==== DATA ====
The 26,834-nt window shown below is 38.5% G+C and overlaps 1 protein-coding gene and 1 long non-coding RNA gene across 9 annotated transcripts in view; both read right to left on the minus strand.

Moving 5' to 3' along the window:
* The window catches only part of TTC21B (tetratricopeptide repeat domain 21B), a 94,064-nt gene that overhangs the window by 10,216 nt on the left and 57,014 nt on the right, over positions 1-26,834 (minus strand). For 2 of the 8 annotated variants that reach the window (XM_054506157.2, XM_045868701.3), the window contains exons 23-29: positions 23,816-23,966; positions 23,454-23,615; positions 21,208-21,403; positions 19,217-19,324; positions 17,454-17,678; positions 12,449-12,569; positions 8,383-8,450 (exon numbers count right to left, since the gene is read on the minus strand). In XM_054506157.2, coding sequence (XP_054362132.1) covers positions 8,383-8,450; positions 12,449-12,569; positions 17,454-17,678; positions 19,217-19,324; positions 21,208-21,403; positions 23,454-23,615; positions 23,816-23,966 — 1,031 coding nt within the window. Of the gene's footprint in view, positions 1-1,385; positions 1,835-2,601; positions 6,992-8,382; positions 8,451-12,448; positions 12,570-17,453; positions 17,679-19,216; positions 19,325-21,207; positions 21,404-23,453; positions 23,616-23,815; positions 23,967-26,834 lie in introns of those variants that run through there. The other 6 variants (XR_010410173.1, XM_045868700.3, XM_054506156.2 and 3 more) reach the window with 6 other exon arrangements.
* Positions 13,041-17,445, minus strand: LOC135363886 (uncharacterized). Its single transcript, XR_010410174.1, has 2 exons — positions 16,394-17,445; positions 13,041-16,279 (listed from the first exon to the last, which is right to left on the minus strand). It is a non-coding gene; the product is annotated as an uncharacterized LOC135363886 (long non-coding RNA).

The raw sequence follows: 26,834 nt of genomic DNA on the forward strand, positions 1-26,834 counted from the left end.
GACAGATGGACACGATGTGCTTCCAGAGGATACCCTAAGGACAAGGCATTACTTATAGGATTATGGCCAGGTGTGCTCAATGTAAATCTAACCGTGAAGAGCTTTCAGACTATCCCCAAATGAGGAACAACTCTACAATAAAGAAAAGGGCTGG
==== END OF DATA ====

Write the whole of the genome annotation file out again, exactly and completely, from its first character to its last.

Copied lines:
The 26,834-nt window shown below is 38.5% G+C and overlaps 1 protein-coding gene and 1 long non-coding RNA gene across 9 annotated transcripts in view; both read right to left on the minus strand.

Moving 5' to 3' along the window:
* The window catches only part of TTC21B (tetratricopeptide repeat domain 21B), a 94,064-nt gene that overhangs the window by 10,216 nt on the left and 57,014 nt on the right, over positions 1-26,834 (minus strand). For 2 of the 8 annotated variants that reach the window (XM_054506157.2, XM_045868701.3), the window contains exons 23-29: positions 23,816-23,966; positions 23,454-23,615; positions 21,208-21,403; positions 19,217-19,324; positions 17,454-17,678; positions 12,449-12,569; positions 8,383-8,450 (exon numbers count right to left, since the gene is read on the minus strand). In XM_054506157.2, coding sequence (XP_054362132.1) covers positions 8,383-8,450; positions 12,449-12,569; positions 17,454-17,678; positions 19,217-19,324; positions 21,208-21,403; positions 23,454-23,615; positions 23,816-23,966 — 1,031 coding nt within the window. Of the gene's footprint in view, positions 1-1,385; positions 1,835-2,601; positions 6,992-8,382; positions 8,451-12,448; positions 12,570-17,453; positions 17,679-19,216; positions 19,325-21,207; positions 21,404-23,453; positions 23,616-23,815; positions 23,967-26,834 lie in introns of those variants that run through there. The other 6 variants (XR_010410173.1, XM_045868700.3, XM_054506156.2 and 3 more) reach the window with 6 other exon arrangements.
* Positions 13,041-17,445, minus strand: LOC135363886 (uncharacterized). Its single transcript, XR_010410174.1, has 2 exons — positions 16,394-17,445; positions 13,041-16,279 (listed from the first exon to the last, which is right to left on the minus strand). It is a non-coding gene; the product is annotated as an uncharacterized LOC135363886 (long non-coding RNA).

The raw sequence follows: 26,834 nt of genomic DNA on the forward strand, positions 1-26,834 counted from the left end.
GACAGATGGACACGATGTGCTTCCAGAGGATACCCTAAGGACAAGGCATTACTTATAGGATTATGGCCAGGTGTGCTCAATGTAAATCTAACCGTGAAGAGCTTTCAGACTATCCCCAAATGAGGAACAACTCTACAATAAAGAAAAGGGCTGG